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History of Political Economy 35.2 (2003) 323-327

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Heertje, Heemeijer, and Samuelson on the Origin of Samuelson's Multiplier-Accelerator Model

Claes-Henric Siven

Who were the “fathers” of Paul Samuelson's (1939) famous business-cycle model built on the interaction between the multiplier and the accelerator? Arnold Heertje and Peter Heemeijer (2002, 207–8) draw the conclusion that “there is little factual support for Samuelson's suggestion ascribing the model mainly to Alvin Hansen, his mentor in the days of the creation of the model. Instead, the evidence indicates that Roy Harrod played the major role in the development of research leading to the multiplier-accelerator model.” In a reply, Samuelson (2002, 221) stressed Harrod's importance but underlined that “I reaffirm now, from clear memory, that my 1939 difference equation(s) came directly from the numerical sequence on which Hansen based his thesis.”

Below I will argue that the roots of the accelerator-multiplier model are more likely to be found in the work of Bertil Ohlin (1934) and Erik Lundberg (1937) but that Alvin Hansen might have transmitted Lundberg's ideas to Samuelson. However, my argument does not necessarily contradict the thesis of Heertje and Heemeijer concerning the importance of Harrod. The same idea may come from different sources.

Ohlin's Verbal Combination of the Accelerator and the Multiplier

In 1934 Bertil Ohlin delivered a 176-page report to the Swedish unemployment commission. In it he investigated various means of fighting [End Page 323] unemployment. In order to evaluate the effects of different policies, he also discussed how the economy reacts to disturbances. His “model” might be described as a simple version of the Keynesian macroeconomics of the 1950s. More specifically, Ohlin used multiplier analysis to determine national income and the accelerator to determine investments. In the former case he started from Kahn 1931; in the latter case, probably ultimately from Clark 1917.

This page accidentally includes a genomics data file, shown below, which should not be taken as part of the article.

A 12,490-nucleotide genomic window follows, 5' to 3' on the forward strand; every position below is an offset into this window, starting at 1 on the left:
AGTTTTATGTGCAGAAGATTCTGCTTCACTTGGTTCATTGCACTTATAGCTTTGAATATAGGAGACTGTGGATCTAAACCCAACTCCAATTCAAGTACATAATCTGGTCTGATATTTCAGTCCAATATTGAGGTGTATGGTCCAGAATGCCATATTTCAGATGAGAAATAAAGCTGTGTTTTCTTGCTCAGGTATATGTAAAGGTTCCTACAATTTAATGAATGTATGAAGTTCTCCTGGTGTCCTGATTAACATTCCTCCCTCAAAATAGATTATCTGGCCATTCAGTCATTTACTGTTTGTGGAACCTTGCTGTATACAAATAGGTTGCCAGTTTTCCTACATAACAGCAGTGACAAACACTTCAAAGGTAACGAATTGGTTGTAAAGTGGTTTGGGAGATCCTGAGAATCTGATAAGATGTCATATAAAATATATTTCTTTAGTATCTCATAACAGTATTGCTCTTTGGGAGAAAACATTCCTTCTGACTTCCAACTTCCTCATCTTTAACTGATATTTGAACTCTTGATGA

The following passage from Ohlin's report indicates that he verbally sensed that the interaction between the multiplier and the accelerator might produce oscillations:

1) The volume of investment is as discussed above related to the actual and calculated rate of change of production of consumption goods. 2) The latter is via the propensity to save related to total income, which is based on total production . . . . These circumstances also explain to some extent why in the absence of further disturbances an upturn of production in a normal business situation tends to continue and when the top of the business cycle has been reached after a while turns down again. (1934, 52)

Some caveats are necessary. First, Ohlin did not explicitly mention the multiplier in this connection. A discussion of the multiplier first appears on pages 102–3 in connection with a discussion of the effects of public works. However, the citation (and general reading of the text) makes it probable that he had an implicit model in which effective demand plays a decisive role in the business cycle.1 Second, in his discussion on pages 52–53, Ohlin also discussed the effects of price changes on investments.

Ohlin's discussion was probably inspired by the debate between Ragnar Frisch and J. M. Clark in the Journal of Political Economy about the role of the accelerator mechanism in generating business cycles.2 Here, Frisch (1932, 255) had pointed out that “this turning-point [of the business cycle] can only be proved by taking account of some additional fact [besides the accelerator] which explains why the slackening [End Page 324] of consumer-taking [consumption] takes place in such particular manner as to call forth the decline in capital production.”3

Clark's (1932, 692) suggested “additional fact” was that “actual movements of consumer demand depend on the movements of purchasing power; and these in turn are governed by the rate of production in general, including that of capital equipment, and also that of durable consumption goods, such as housing and automobiles, to which the same essential principle [the accelerator] applies.”

Lundberg's Numerical Analysis of the Interaction between the...


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